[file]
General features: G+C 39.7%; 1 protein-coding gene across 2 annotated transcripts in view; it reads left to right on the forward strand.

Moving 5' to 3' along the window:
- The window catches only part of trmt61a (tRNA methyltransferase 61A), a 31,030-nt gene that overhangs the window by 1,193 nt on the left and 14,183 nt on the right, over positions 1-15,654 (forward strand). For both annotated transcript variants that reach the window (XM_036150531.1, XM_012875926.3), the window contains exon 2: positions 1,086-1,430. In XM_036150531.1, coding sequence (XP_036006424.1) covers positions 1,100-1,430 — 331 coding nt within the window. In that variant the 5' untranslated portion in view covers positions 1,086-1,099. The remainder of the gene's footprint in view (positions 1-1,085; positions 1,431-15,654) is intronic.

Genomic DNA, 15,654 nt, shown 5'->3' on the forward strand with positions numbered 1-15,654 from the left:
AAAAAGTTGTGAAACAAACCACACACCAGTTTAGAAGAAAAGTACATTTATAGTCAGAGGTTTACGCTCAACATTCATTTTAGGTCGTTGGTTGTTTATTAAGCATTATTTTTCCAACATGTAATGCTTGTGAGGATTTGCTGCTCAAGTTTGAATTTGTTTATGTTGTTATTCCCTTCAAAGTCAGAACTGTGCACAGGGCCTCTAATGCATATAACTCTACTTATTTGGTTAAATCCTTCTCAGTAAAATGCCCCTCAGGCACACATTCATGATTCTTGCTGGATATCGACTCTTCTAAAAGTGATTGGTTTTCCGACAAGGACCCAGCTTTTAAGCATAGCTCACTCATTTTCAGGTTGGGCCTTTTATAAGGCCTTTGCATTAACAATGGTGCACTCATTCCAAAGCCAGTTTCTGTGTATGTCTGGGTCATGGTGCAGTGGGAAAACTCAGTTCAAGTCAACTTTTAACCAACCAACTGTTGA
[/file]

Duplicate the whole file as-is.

General features: G+C 39.7%; 1 protein-coding gene across 2 annotated transcripts in view; it reads left to right on the forward strand.

Moving 5' to 3' along the window:
- The window catches only part of trmt61a (tRNA methyltransferase 61A), a 31,030-nt gene that overhangs the window by 1,193 nt on the left and 14,183 nt on the right, over positions 1-15,654 (forward strand). For both annotated transcript variants that reach the window (XM_036150531.1, XM_012875926.3), the window contains exon 2: positions 1,086-1,430. In XM_036150531.1, coding sequence (XP_036006424.1) covers positions 1,100-1,430 — 331 coding nt within the window. In that variant the 5' untranslated portion in view covers positions 1,086-1,099. The remainder of the gene's footprint in view (positions 1-1,085; positions 1,431-15,654) is intronic.

Genomic DNA, 15,654 nt, shown 5'->3' on the forward strand with positions numbered 1-15,654 from the left:
AAAAAGTTGTGAAACAAACCACACACCAGTTTAGAAGAAAAGTACATTTATAGTCAGAGGTTTACGCTCAACATTCATTTTAGGTCGTTGGTTGTTTATTAAGCATTATTTTTCCAACATGTAATGCTTGTGAGGATTTGCTGCTCAAGTTTGAATTTGTTTATGTTGTTATTCCCTTCAAAGTCAGAACTGTGCACAGGGCCTCTAATGCATATAACTCTACTTATTTGGTTAAATCCTTCTCAGTAAAATGCCCCTCAGGCACACATTCATGATTCTTGCTGGATATCGACTCTTCTAAAAGTGATTGGTTTTCCGACAAGGACCCAGCTTTTAAGCATAGCTCACTCATTTTCAGGTTGGGCCTTTTATAAGGCCTTTGCATTAACAATGGTGCACTCATTCCAAAGCCAGTTTCTGTGTATGTCTGGGTCATGGTGCAGTGGGAAAACTCAGTTCAAGTCAACTTTTAACCAACCAACTGTTGA